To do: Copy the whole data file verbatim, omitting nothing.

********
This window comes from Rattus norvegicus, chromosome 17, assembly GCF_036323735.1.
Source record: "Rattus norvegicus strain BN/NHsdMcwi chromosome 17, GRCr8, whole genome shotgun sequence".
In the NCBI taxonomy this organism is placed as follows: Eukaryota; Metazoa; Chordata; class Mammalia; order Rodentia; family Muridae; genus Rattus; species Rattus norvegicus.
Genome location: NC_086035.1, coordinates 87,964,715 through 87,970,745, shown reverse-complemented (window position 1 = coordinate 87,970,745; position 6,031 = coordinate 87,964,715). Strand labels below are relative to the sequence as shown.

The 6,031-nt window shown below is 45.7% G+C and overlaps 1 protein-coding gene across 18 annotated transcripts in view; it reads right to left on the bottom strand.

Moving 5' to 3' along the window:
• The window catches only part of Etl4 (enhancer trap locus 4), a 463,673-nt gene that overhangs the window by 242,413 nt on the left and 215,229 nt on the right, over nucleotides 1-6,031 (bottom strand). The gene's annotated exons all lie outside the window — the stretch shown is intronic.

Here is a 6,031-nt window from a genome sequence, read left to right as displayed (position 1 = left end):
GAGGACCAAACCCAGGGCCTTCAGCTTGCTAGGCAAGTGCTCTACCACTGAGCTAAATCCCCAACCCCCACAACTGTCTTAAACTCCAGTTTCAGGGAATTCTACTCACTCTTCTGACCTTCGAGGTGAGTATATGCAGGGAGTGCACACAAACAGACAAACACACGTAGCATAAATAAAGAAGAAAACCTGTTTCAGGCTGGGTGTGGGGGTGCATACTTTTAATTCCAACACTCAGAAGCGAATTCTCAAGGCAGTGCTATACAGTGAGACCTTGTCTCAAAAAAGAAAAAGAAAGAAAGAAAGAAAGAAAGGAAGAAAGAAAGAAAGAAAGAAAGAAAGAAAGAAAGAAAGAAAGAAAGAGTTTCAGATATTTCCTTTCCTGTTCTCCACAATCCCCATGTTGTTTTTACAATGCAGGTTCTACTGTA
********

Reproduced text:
This window comes from Rattus norvegicus, chromosome 17, assembly GCF_036323735.1.
Source record: "Rattus norvegicus strain BN/NHsdMcwi chromosome 17, GRCr8, whole genome shotgun sequence".
In the NCBI taxonomy this organism is placed as follows: Eukaryota; Metazoa; Chordata; class Mammalia; order Rodentia; family Muridae; genus Rattus; species Rattus norvegicus.
Genome location: NC_086035.1, coordinates 87,964,715 through 87,970,745, shown reverse-complemented (window position 1 = coordinate 87,970,745; position 6,031 = coordinate 87,964,715). Strand labels below are relative to the sequence as shown.

The 6,031-nt window shown below is 45.7% G+C and overlaps 1 protein-coding gene across 18 annotated transcripts in view; it reads right to left on the bottom strand.

Moving 5' to 3' along the window:
• The window catches only part of Etl4 (enhancer trap locus 4), a 463,673-nt gene that overhangs the window by 242,413 nt on the left and 215,229 nt on the right, over nucleotides 1-6,031 (bottom strand). The gene's annotated exons all lie outside the window — the stretch shown is intronic.

Here is a 6,031-nt window from a genome sequence, read left to right as displayed (position 1 = left end):
GAGGACCAAACCCAGGGCCTTCAGCTTGCTAGGCAAGTGCTCTACCACTGAGCTAAATCCCCAACCCCCACAACTGTCTTAAACTCCAGTTTCAGGGAATTCTACTCACTCTTCTGACCTTCGAGGTGAGTATATGCAGGGAGTGCACACAAACAGACAAACACACGTAGCATAAATAAAGAAGAAAACCTGTTTCAGGCTGGGTGTGGGGGTGCATACTTTTAATTCCAACACTCAGAAGCGAATTCTCAAGGCAGTGCTATACAGTGAGACCTTGTCTCAAAAAAGAAAAAGAAAGAAAGAAAGAAAGAAAGGAAGAAAGAAAGAAAGAAAGAAAGAAAGAAAGAAAGAAAGAAAGAAAGAGTTTCAGATATTTCCTTTCCTGTTCTCCACAATCCCCATGTTGTTTTTACAATGCAGGTTCTACTGTA